Canada in Afghanistan: From a war to a rescue mission

A Canadian Armed Forces medic helps Afghan refugees disembarking a CC-150 Polaris aircraft at Pearson airport in Toronto on Aug. 13.

Cpl Rachael Allen/Canadian Forces Combat Camera/Handout via REUTERS

Canada ended its military mission in Afghanistan in 2011, by which point 158 Canadian Armed Forces members and seven Canadian civilians had died in the conflict. Ottawa continued to support Afghanistan with humanitarian and development aid and promised to continue doing so after the Americans left this summer. But as the situation deteriorated, Canada redeployed special forces to Afghanistan to help evacuate its Kabul embassy, and then hastily organized evacuation flights.

Prime Minister Justin Trudeau faced intense pressure to save Afghan interpreters and staff who had helped the Canadians and would be vulnerable to Taliban reprisals. In July he announced a fast-tracked plan to do so for thousands of people, but by the time of the final Canadian airlift on Aug. 26, Canada managed to bring only nine emergency airlifts. Many of the 21,000 Afghan refugees Canada has promised to accept will have to get here via other countries: Some are waiting in U.S. and allied military bases in the Middle East and Europe, but many are still in Afghanistan. Foreign Affairs Minister Marc Garneau says Canadian diplomats can help any evacuees who make it to safe third countries on their own, and Ottawa is exploring options to help those left in Afghanistan.

How can I help ease the Afghan humanitarian crisis?

Demonstrators hold an Afghan flag in London's Parliament Square on Aug. 18.

Alberto Pezzali/The Associated Press

Throughout the Afghan conflict, there have been various United Nations organizations and charities accepting donations to help Afghans through their dire straits. They include:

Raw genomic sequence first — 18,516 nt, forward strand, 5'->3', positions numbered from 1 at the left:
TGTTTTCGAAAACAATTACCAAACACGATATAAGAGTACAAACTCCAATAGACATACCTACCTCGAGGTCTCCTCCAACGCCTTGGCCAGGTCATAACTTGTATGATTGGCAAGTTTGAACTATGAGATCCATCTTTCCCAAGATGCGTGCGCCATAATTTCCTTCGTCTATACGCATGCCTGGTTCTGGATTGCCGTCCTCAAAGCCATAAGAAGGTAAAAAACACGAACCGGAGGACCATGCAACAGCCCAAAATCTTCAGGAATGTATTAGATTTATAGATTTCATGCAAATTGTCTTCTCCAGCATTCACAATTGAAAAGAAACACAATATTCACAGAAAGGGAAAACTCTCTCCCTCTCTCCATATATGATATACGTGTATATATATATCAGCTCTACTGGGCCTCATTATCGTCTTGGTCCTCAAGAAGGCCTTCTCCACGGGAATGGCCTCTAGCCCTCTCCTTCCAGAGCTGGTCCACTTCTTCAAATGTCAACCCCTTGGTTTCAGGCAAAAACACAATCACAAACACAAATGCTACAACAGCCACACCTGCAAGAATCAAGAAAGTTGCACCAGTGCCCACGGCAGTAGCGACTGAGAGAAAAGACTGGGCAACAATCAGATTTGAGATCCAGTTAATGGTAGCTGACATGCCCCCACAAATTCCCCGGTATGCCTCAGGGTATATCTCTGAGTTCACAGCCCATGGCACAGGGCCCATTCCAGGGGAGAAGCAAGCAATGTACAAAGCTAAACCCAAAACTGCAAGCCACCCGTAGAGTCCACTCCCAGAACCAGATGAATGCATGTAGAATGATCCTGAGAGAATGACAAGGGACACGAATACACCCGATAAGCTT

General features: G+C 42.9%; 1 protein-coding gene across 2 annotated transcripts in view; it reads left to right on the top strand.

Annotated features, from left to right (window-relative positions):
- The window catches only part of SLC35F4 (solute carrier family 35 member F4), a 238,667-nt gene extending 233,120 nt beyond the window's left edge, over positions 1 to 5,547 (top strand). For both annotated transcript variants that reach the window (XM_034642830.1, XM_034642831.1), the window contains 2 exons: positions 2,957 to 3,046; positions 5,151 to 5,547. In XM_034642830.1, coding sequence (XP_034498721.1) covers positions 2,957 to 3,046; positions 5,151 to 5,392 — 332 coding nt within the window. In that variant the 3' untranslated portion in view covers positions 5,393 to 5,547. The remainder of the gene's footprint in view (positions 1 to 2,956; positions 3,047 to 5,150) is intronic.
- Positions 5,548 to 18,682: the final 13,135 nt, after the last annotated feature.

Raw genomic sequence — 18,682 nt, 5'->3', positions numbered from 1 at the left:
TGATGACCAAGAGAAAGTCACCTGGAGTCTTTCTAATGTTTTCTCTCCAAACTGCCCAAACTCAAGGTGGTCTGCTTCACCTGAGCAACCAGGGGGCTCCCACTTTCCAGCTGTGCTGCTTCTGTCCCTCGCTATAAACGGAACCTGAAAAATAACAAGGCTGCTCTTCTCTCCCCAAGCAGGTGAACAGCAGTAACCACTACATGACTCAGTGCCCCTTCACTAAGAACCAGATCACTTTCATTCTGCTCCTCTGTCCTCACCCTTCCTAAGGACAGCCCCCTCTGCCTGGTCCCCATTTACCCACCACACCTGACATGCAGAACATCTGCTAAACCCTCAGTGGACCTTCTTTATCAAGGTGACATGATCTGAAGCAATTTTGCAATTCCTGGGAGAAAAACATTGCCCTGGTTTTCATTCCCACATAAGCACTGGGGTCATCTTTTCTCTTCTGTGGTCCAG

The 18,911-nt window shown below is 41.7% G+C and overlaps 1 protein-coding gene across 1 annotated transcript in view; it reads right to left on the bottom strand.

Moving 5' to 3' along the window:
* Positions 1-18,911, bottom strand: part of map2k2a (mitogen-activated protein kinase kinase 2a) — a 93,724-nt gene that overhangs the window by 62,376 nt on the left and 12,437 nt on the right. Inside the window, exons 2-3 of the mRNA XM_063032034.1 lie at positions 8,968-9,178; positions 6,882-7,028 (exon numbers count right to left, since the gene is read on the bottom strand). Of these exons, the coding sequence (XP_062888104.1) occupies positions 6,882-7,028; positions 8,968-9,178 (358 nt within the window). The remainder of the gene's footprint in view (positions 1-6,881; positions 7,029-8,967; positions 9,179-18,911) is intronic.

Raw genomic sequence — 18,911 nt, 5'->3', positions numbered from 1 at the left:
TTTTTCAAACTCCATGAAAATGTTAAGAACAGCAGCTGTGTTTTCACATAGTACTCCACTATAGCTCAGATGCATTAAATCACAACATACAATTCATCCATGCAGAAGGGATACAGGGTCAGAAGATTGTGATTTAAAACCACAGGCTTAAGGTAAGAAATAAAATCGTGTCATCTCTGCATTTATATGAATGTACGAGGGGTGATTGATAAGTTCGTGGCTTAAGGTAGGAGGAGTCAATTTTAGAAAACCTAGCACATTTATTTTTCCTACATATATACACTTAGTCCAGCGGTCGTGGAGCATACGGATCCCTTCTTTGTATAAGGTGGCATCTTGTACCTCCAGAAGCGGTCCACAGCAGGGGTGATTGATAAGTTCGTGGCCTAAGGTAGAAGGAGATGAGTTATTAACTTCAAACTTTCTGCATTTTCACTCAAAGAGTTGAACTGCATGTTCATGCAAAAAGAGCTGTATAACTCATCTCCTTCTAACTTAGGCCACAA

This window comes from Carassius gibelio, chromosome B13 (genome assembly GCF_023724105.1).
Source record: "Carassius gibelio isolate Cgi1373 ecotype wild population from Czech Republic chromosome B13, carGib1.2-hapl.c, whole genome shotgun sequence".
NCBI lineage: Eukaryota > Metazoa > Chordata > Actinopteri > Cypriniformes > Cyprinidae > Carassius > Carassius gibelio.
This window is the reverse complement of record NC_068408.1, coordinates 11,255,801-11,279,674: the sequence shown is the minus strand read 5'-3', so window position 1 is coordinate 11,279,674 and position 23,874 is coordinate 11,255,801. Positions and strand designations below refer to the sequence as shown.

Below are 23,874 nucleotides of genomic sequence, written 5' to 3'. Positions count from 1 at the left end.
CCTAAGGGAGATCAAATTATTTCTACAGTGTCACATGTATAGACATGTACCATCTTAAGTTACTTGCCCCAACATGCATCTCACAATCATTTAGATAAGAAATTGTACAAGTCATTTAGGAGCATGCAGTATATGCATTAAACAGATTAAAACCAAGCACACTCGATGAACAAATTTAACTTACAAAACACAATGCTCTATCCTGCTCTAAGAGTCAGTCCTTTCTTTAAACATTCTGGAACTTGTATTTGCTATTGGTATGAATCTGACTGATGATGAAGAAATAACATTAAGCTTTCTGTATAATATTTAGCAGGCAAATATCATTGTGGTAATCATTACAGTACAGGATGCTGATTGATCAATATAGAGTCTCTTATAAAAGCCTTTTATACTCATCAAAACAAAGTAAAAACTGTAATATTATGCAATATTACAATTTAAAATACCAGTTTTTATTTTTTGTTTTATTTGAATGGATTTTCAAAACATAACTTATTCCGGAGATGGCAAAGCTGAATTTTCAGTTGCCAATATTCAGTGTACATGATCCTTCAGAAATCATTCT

Afghanistan: More from The Globe and Mail

NEWS AND ANALYSIS

Afghan human rights activist Sarina Faizy worked from Washington to help her family flee Afghanistan and lobbied for them to come to Canada. Here, she describes how her 11 family members first sheltered in Kandahar and finally made it through the chaos at Kabul's airport. The Globe and Mail

Escape from Afghanistan: How Canadian journalists saved their colleagues in the nick of time, with help from Ukraine

OPINION

I am a teen stuck in Afghanistan. And I am begging Canada for help

Naomi Alboim and Karen Cohl: Ordinary Canadians can help Afghans settle successfully in our communities

Geoffrey York: The Taliban control Afghanistan once again. To understand the country’s future, we shouldn’t forget their past

CANADA’S AFGHAN MISSION

We remember: 31 Canadian Afghanistan war veterans lost to suicide

Louie Palu: In Afghanistan, I saw firsthand how these interpreters saved lives. Now who will save them?

Lawrence Martin: Canada and the U.S. must learn from the Afghanistan debacle


With reports from Robert Fife, Reuters, The Canadian Press and The Associated Press